I'm not normally a fan of museums. I definitely don't like art museums; I'm rather a philistine, and simply cannot understand those folks who can spend hours upon hours in art museums. I love the Hermitage in St. Petersburg... for the architecture of the Winter Palace and the rooms with the Tsarist-era historical exhibits. Historical museums are more my thing, although I tend to prefer period locations (houses, castles, etc) filled with period items to sterile rooms filled with sterile objects, ripped from their original locations and placed safely behind glass. I also dig Cold War era propaganda.
My favorite museum in the world is the Тарых Мамлекеттик Музей - the State History Museum in Bishkek, Kyrgyzstan. Not only is it filled with an insane collection of communist propaganda (including Ronald Reagan in a death's head mask, Dr. Strangelovin' it on on a nuke), but it has an entire floor of Soviet sculptures which one can play on and in and with, and which one can photograph (for a nominal fee, of course). Now that I have a much better camera than I had in 2008, I really must go back to Bishkek and spend some quality time in the museum.
Тарых Мамлекеттик Музей (State History Museum), Bishkek, Kyrgyzstan, 9/2008
But enough with the reminiscing. Yesterday two of my coworkers decided to take me to the National Museum of Korea, located next to the US Army garrison at Yongsan (near Itaewon). We met up at lunchtime, and had Mexican food at Toma Tillo. It wasn't Taquería Pancho Villa (my favorite Mexican restaurant back home), but it was still quite tasty - and VERY cheesy. Cheese is something I don't get nearly enough of over here.
After lunch I was interviewed by some folks from EBS, who were apparently looking for a foreigner who was willing to say that internet in Korea was crap. I totally disappointed them. Internet speed? Korea knocks it out of the park. Websites all in Korean? I just don't use them. Smartphone service? Yes, it's excellent. I do have some problems with many Korean websites (lack of sensible English translations, overuse of ActiveX, sites that only work on MSIE, etc), but I know better than to badmouth anything Korean in front of a camera!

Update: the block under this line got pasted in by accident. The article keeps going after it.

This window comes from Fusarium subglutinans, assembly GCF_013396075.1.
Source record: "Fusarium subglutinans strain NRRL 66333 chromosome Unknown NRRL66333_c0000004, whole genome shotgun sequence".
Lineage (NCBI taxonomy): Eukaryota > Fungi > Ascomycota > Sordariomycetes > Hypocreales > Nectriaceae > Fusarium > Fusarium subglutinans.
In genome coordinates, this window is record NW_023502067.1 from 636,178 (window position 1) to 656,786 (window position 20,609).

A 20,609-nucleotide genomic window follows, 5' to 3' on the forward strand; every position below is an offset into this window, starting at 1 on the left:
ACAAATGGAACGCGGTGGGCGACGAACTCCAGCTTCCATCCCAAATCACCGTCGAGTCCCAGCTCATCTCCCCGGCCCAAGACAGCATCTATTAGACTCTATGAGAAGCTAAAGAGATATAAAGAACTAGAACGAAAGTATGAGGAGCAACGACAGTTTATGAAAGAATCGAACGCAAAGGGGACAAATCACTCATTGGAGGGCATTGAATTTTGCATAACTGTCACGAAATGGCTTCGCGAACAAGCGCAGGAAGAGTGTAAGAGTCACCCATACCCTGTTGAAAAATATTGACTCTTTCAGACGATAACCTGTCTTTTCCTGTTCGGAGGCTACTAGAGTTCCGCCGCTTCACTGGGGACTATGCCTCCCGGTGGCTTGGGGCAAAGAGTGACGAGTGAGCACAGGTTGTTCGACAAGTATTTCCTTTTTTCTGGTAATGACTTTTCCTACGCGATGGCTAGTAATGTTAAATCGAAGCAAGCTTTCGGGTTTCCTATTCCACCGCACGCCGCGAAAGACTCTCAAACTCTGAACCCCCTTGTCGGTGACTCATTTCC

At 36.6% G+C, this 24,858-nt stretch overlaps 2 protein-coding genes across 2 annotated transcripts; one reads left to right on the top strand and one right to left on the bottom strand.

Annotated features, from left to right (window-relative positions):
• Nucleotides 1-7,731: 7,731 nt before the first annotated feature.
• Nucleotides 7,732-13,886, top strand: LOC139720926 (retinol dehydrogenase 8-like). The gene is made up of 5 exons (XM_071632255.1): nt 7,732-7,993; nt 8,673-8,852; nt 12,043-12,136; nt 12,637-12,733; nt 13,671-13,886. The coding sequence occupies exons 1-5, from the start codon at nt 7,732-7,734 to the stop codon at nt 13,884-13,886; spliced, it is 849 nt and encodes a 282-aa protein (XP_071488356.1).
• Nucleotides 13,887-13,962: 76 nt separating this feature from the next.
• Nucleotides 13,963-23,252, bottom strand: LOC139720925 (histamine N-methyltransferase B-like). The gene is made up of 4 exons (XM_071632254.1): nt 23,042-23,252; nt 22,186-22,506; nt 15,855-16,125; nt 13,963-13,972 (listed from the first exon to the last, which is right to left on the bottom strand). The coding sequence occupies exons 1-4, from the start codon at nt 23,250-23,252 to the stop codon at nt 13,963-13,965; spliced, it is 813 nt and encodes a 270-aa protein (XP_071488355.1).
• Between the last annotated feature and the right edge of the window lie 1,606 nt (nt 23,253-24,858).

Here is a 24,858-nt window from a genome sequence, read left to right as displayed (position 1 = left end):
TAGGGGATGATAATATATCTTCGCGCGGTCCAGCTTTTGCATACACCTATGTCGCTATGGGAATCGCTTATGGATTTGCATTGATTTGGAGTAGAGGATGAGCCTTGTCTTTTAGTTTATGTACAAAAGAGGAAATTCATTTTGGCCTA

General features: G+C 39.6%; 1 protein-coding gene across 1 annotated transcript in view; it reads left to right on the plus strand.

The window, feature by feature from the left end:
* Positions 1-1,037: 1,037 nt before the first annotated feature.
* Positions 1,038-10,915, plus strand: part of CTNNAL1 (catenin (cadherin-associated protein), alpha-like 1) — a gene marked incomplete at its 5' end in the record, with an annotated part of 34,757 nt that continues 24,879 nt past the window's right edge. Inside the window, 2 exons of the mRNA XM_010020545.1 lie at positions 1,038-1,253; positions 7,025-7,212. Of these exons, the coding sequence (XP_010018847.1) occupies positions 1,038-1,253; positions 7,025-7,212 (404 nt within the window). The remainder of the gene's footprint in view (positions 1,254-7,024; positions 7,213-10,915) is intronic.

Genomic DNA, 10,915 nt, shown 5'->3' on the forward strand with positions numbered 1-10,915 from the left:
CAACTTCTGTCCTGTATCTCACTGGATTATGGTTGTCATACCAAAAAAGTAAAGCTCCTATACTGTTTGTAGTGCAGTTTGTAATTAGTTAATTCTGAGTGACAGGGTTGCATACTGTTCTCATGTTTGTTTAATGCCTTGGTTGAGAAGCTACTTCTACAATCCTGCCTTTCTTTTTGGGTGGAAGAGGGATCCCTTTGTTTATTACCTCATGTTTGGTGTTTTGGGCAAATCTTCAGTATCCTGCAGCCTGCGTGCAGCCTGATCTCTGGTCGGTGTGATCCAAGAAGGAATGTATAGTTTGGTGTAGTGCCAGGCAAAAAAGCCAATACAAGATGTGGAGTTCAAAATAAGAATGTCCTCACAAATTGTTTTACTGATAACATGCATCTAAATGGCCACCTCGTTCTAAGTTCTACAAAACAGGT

We then took a taxi to the National Museum. It's located right next to Yongsan Garrison, on land that actually used to belong to the US base. (I remember seeing the building from the base when I was working there in '04; back then, it was still under construction.) It's quite an impressive building, with pleasant grounds on the Yongsan Family Park. For those who like museums filled with small things in glass cases, the place is incredibly impressive. While it obviously wasn't really my thing, it was still a quality museum (and surprisingly NOT crowded, unlike everywhere else in Seoul on a Saturday). My favorite exhibit was the collection of gigantic Buddhist statues. I was thoroughly disappointed by the sparse collection in the Central Asian exhibit. Anyway, photos:
After having seen all I wanted to see of the museum (my coworkers were still wandering about the exhibits), I decided to explore the Yongsan Family Park. It was pretty small, the bulk of it having been turned into the museum. I did, however, come across some bizarre statuary and some creepy playground equipment - including a thoroughly distressing six-legged (!) spider for children to play under.
I also stumbled upon a performance by the Kookmin University traditional Korean drum club. I didn't stay for all of it - as by that point my coworkers had wandered out of the museum and were ready to head out. I recorded this on my smartphone; the sound isn't very good, but I blame the phone, not the performers.